When I inspected the house, the bedrooms had been partitioned and were filled with dirty mattresses covered in love stains. Apparently, the previous owner watched Cathouse on HBO one too many times and thought he could be the late Dennis Hof.
The whores who occupied the house also used the backyard to dispose of used condoms.
Let me tell you. You haven’t lived until you’ve combed through used condoms and hypodermic needles with a lawn rake wearing surgical gloves on a hot day. Or hauled smelly love stained mattresses to the curb wearing bio-hazard suits.
A friend who does high court evictions in the UK told me they find this all the time in London. Especially with properties owned by absentee owners from Eastern Europe or Asia.
Buying Foreclosed Properties 101: Porn Shoots
Imagine its a Saturday night and you and wife are getting frisky watching soft-core porn on late-night Cinemax in your new home. The two of you are starting to feel quite randy while you are watching some chisel chested Adonis having sex with some big-busted blonde on a kitchen countertop.
However, something seems strangely odd about this scene.
Between the woman’s fake orgasmic screams on TV, you realize that the kitchen countertop is in your kitchen.
Then all hell breaks loose. Your wife freaks out because she just served Thanksgiving dinner to her parents on that countertop.
She’s starts screaming at you to call your lawyer. She wants you to sue everyone involved in the sale.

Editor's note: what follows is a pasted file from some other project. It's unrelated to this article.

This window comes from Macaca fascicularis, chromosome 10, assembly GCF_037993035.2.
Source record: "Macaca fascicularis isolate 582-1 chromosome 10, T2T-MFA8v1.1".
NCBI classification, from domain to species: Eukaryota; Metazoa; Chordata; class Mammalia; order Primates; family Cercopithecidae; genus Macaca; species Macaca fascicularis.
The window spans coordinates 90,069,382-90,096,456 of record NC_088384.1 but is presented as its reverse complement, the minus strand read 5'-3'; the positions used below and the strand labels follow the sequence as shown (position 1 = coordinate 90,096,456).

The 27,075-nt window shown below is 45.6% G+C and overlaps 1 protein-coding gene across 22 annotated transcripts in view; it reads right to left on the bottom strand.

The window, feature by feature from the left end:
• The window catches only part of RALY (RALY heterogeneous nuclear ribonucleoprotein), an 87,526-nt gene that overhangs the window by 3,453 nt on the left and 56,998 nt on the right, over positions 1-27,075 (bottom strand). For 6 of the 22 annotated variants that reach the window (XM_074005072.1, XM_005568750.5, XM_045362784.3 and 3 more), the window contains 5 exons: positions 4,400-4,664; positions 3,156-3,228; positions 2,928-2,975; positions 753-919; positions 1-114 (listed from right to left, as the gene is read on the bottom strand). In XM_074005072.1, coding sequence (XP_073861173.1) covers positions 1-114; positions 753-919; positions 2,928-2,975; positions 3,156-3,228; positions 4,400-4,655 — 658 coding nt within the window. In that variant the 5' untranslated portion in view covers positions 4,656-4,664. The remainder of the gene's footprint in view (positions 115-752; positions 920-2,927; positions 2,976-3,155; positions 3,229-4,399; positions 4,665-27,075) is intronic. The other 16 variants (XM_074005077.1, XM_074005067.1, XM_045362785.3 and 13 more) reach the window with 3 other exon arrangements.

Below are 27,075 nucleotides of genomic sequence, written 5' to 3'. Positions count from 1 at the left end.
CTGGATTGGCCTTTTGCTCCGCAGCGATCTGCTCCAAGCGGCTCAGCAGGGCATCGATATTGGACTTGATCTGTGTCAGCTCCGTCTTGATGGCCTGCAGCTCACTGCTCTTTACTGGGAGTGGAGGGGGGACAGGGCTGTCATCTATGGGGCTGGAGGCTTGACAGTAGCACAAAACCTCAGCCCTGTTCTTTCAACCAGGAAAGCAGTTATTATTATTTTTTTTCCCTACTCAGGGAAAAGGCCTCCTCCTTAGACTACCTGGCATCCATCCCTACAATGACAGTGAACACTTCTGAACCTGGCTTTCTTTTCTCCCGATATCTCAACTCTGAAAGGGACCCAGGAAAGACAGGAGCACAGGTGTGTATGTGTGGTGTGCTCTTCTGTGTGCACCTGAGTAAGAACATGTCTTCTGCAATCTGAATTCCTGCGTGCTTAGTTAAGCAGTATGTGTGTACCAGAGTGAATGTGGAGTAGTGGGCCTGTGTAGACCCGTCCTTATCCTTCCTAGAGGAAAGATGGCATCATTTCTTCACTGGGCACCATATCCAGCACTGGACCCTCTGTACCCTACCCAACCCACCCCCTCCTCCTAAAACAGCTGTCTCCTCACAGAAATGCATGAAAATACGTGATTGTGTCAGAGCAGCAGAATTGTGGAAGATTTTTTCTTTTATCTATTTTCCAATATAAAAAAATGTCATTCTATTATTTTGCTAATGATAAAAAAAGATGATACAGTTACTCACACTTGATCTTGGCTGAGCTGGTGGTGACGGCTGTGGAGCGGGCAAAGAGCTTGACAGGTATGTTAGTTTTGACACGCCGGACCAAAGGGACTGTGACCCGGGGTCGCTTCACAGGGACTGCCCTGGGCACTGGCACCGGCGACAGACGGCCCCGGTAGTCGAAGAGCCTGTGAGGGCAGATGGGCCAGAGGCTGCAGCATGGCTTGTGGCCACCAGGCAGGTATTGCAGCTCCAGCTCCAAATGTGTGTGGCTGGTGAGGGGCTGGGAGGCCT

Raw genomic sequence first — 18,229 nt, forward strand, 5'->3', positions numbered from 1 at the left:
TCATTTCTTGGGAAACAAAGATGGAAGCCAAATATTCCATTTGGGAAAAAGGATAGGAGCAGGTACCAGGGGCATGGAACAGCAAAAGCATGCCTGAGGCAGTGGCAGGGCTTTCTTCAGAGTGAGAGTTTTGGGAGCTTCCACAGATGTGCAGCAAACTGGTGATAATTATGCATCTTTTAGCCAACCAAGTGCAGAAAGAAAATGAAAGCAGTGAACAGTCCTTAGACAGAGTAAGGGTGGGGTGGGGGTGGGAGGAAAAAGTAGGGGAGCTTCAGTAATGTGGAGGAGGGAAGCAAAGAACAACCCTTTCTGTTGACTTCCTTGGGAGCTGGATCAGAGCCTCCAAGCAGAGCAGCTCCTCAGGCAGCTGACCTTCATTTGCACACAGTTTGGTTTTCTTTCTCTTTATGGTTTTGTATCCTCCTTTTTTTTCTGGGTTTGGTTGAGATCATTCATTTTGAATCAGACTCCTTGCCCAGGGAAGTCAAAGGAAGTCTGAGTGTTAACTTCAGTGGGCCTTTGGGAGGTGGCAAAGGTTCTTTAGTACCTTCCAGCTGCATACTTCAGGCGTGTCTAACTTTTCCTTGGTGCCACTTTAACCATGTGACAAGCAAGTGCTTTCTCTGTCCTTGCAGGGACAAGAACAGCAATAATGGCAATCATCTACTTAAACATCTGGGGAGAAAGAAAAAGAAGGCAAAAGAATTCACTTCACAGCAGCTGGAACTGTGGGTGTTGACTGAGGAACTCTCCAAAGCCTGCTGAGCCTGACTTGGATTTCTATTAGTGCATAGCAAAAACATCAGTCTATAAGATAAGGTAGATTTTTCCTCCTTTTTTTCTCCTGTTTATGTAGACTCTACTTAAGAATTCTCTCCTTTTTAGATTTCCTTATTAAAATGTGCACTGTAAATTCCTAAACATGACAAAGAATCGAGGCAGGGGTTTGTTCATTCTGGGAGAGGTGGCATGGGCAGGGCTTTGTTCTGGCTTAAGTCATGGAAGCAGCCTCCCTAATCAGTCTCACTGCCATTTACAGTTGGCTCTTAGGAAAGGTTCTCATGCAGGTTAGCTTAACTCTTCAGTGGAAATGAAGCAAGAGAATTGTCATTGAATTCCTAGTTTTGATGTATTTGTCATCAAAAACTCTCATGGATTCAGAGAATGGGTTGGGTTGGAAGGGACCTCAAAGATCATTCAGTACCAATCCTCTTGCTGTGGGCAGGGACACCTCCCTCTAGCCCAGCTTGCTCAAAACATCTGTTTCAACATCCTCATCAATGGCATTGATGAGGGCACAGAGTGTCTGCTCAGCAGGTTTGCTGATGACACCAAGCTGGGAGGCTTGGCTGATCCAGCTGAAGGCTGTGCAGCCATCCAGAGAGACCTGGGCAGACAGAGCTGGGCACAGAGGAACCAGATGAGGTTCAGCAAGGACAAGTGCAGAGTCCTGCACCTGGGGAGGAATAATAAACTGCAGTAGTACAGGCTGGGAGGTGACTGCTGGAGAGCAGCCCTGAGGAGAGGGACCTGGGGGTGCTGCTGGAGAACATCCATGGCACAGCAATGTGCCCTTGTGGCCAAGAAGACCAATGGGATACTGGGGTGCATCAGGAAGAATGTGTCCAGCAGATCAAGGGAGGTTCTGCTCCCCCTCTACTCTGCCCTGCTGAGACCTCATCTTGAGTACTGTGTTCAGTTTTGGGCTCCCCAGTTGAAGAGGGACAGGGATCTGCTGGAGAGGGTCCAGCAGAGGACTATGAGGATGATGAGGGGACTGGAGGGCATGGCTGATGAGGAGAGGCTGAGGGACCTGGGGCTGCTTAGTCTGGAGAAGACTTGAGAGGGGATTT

Except your lawyer can’t do anything.
Realtors don’t have to disclose porn being shot at a property even if they know. They don’t have to disclose it for the same reason they don’t have to disclose a murder-suicide. It is not a material defect of the property.
Linda Fein was in the process of buying $1.7 million home in Paradise Valley, Arizona when she and her husband discovered the sellers produced thousands of hours of porn in the house. Fein said she made the discovery after the agent mentioned that the sellers were in the entertainment industry and pressed the agent for more information. She and her husband backed out of the deal.
Buying Foreclosed Properties 101: Previous Owner’s Delusions Of Being Walter White
I have written about people buying foreclosed homes from Fannie Mae or Freddie Mac only become violently ill within days of moving into the house. The owners soon discover the previous owner suffered from Walter White Syndrome and used the house as a meth lab.
Take Jonathan and Beth Hankins who found a “fixer-upper” foreclosure listed by HomeSteps.com for $36,000. Homesteps is the listing site for Freddie Mac-owned properties.
But their joy of homeownership soon turned into a nightmare. Within days, the family began experiencing extreme dryness in their developing sores in their mouths. The couple’s two-year-old began experiencing intense burning sensations whenever he drank a glass of water.
On the last night in the house, the neighbors informed them that the house had housed a methamphetamine lab.
The Hankins tried to email and call Freddie Mac for seven weeks of emailing and calling Freddie Mac. Jonathan soon became fed up and took to Change.org. The petition asked Freddie Mac to pay for cleaning the methamphetamine. The petition soon gathered 197,000 signatures and did get Freddie Mac’s attention. Freddie Mac refused to assume responsibility. Jonathan explains:
Freddie Mac won’t take any responsibility for misleading us about the safety of our home, and attorneys just tell us that we should’ve read the fine print. Tell that to my son. Simply walking away will not only negatively impact our credit but would enable banks to continue this trend of severe negligence.
Freddie Mac’s position is and was that the Hankins should have done an inspection. However, a basic home inspection would not have detected meth residues found embedded in the studs or sheetrock.